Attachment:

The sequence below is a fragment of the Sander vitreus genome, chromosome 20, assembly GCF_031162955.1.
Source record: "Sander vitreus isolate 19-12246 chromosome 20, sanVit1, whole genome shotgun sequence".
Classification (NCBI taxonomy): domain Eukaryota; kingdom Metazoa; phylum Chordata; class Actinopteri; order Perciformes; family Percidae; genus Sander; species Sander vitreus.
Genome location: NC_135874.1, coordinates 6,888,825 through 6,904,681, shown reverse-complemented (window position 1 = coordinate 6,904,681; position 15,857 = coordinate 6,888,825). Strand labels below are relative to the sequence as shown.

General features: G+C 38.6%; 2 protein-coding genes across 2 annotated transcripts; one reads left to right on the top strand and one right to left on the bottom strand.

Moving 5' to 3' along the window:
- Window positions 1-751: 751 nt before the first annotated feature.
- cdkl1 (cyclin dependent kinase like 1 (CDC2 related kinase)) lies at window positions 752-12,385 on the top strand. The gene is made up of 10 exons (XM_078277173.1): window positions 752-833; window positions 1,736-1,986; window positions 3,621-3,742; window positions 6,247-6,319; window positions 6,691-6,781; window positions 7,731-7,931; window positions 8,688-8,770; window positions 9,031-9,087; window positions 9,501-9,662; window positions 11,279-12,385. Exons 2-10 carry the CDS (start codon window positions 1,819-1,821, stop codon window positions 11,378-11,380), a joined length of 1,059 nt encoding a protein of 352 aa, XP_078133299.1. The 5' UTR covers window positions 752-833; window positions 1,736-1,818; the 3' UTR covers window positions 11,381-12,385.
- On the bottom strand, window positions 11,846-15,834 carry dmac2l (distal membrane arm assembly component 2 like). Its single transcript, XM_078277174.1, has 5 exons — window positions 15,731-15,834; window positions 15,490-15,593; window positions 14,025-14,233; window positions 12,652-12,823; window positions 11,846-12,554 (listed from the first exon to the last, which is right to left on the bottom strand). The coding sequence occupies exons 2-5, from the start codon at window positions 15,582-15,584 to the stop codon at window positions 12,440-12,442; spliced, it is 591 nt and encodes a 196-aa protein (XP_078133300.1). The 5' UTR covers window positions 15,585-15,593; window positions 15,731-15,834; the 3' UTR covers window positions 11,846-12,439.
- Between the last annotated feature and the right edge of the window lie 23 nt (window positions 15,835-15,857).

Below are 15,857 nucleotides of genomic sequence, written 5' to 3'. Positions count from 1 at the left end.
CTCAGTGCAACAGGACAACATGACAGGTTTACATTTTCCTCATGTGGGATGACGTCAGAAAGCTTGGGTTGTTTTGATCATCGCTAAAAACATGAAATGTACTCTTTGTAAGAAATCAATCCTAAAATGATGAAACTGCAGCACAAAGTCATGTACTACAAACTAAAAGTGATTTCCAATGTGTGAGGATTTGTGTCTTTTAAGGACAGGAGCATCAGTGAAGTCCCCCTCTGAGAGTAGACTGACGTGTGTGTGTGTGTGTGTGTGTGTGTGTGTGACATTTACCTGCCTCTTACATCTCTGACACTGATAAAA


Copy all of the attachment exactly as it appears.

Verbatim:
The sequence below is a fragment of the Sander vitreus genome, chromosome 20, assembly GCF_031162955.1.
Source record: "Sander vitreus isolate 19-12246 chromosome 20, sanVit1, whole genome shotgun sequence".
Classification (NCBI taxonomy): domain Eukaryota; kingdom Metazoa; phylum Chordata; class Actinopteri; order Perciformes; family Percidae; genus Sander; species Sander vitreus.
Genome location: NC_135874.1, coordinates 6,888,825 through 6,904,681, shown reverse-complemented (window position 1 = coordinate 6,904,681; position 15,857 = coordinate 6,888,825). Strand labels below are relative to the sequence as shown.

General features: G+C 38.6%; 2 protein-coding genes across 2 annotated transcripts; one reads left to right on the top strand and one right to left on the bottom strand.

Moving 5' to 3' along the window:
- Window positions 1-751: 751 nt before the first annotated feature.
- cdkl1 (cyclin dependent kinase like 1 (CDC2 related kinase)) lies at window positions 752-12,385 on the top strand. The gene is made up of 10 exons (XM_078277173.1): window positions 752-833; window positions 1,736-1,986; window positions 3,621-3,742; window positions 6,247-6,319; window positions 6,691-6,781; window positions 7,731-7,931; window positions 8,688-8,770; window positions 9,031-9,087; window positions 9,501-9,662; window positions 11,279-12,385. Exons 2-10 carry the CDS (start codon window positions 1,819-1,821, stop codon window positions 11,378-11,380), a joined length of 1,059 nt encoding a protein of 352 aa, XP_078133299.1. The 5' UTR covers window positions 752-833; window positions 1,736-1,818; the 3' UTR covers window positions 11,381-12,385.
- On the bottom strand, window positions 11,846-15,834 carry dmac2l (distal membrane arm assembly component 2 like). Its single transcript, XM_078277174.1, has 5 exons — window positions 15,731-15,834; window positions 15,490-15,593; window positions 14,025-14,233; window positions 12,652-12,823; window positions 11,846-12,554 (listed from the first exon to the last, which is right to left on the bottom strand). The coding sequence occupies exons 2-5, from the start codon at window positions 15,582-15,584 to the stop codon at window positions 12,440-12,442; spliced, it is 591 nt and encodes a 196-aa protein (XP_078133300.1). The 5' UTR covers window positions 15,585-15,593; window positions 15,731-15,834; the 3' UTR covers window positions 11,846-12,439.
- Between the last annotated feature and the right edge of the window lie 23 nt (window positions 15,835-15,857).

Below are 15,857 nucleotides of genomic sequence, written 5' to 3'. Positions count from 1 at the left end.
CTCAGTGCAACAGGACAACATGACAGGTTTACATTTTCCTCATGTGGGATGACGTCAGAAAGCTTGGGTTGTTTTGATCATCGCTAAAAACATGAAATGTACTCTTTGTAAGAAATCAATCCTAAAATGATGAAACTGCAGCACAAAGTCATGTACTACAAACTAAAAGTGATTTCCAATGTGTGAGGATTTGTGTCTTTTAAGGACAGGAGCATCAGTGAAGTCCCCCTCTGAGAGTAGACTGACGTGTGTGTGTGTGTGTGTGTGTGTGTGTGTGACATTTACCTGCCTCTTACATCTCTGACACTGATAAAA